About 62% of Americans live in states where cannabis is legal in either medicinal or recreational use. Also, with a higher demand for medicinal uses of cannabis, big pharma looks to meet this demand by creating CBD and THC pills for ill patients. This will allow investors to be fully invested in the massive pharmaceutical industry. As cannabis legalization spreads, there are other benefits to investing in dispensaries beyond its increased use and profits. For example, the ability to be involved in a brand new industry adds excitement and as the market predictably grows, the barriers are fewer now than they will be in the future. The cannabis market is no different than other markets in that once it matures, competitiveness and an upsurge in capital will bring more obstacles for entry. This represents an opportunity to enter a market whose potential is largely untapped before legislation opens the floodgates for commercialization. The combination of strong demand and high potential inherent within the industry, coupled with the regulatory changes coming soon, have created the best time for strategic investment in the cannabis industry.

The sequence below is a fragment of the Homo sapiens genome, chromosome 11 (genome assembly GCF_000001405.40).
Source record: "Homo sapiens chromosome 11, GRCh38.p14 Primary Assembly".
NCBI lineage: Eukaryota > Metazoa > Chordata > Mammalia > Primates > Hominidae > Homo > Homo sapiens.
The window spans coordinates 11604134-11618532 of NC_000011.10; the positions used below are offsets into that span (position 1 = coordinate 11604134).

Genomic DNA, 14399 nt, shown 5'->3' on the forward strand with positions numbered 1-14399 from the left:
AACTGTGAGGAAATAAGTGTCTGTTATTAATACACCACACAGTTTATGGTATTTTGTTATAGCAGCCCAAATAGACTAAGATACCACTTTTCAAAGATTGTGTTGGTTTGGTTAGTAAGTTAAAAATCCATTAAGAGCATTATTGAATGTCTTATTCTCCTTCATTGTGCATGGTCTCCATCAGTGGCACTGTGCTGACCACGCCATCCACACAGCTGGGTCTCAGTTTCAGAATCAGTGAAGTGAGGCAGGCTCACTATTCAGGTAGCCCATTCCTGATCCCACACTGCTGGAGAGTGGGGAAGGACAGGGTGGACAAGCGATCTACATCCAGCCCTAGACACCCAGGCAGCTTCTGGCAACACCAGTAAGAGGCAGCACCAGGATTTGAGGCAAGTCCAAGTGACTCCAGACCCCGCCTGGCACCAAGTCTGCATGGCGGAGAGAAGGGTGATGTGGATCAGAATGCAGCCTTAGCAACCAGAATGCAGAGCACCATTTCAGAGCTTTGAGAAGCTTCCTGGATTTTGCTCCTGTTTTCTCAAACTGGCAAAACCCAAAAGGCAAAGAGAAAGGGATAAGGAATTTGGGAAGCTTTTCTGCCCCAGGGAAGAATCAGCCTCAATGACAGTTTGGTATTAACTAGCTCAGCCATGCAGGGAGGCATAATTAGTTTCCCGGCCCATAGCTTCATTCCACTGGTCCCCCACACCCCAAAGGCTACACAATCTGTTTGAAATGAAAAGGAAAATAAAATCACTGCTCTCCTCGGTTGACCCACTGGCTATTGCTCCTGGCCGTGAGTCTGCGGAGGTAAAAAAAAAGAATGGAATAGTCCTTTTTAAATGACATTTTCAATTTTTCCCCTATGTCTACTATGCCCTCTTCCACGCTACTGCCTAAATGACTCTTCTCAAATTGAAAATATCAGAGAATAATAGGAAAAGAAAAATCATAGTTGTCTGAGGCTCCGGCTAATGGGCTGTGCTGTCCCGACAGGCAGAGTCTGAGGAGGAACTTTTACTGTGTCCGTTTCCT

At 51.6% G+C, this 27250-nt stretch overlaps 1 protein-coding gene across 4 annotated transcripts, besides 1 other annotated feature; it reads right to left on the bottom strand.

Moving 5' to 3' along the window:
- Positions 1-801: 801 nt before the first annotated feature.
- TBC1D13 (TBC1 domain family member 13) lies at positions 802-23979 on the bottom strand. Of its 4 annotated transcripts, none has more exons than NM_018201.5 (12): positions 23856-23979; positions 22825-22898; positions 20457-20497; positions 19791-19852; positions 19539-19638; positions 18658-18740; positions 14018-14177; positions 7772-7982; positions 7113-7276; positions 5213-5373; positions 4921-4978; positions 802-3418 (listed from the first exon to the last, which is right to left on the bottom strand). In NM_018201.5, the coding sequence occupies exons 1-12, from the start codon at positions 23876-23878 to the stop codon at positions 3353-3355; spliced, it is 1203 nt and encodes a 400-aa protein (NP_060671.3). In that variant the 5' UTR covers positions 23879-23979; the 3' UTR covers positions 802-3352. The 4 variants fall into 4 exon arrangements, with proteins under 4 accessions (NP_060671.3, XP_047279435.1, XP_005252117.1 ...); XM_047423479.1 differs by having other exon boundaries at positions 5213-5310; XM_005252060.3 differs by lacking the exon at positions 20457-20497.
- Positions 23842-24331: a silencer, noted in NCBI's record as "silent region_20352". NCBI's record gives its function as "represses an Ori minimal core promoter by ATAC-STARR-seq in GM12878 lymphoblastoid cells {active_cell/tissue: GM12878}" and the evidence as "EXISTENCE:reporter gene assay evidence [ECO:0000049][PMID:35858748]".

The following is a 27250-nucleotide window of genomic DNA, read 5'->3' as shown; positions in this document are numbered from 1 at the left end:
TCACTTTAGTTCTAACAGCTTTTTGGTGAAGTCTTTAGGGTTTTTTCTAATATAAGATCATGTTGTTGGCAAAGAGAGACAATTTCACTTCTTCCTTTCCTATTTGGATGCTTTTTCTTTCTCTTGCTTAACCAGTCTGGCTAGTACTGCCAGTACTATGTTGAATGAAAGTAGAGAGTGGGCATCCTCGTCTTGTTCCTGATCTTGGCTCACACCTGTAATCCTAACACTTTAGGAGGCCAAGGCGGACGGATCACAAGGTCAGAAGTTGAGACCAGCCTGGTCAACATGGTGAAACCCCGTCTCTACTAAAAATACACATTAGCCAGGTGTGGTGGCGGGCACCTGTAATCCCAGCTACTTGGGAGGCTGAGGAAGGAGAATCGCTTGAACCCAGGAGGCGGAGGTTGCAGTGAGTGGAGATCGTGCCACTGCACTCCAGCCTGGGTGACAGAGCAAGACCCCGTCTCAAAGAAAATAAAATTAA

We are in the early stages of a potentially powerful secular growth cycle for the cannabis and cannabis related industries. Ackrell Capital, a provider of objective research solutions, estimates that within 5 to 10 years there will be a substantial amount of mature companies who have the capacity to dominate the U.S based cannabis consumer market. Inevitably, well-resourced, well-managed, and well-positioned companies will have a myriad of opportunities for significant growth, and savvy investors quick to respond to this transitional period will be able to take advantage of it.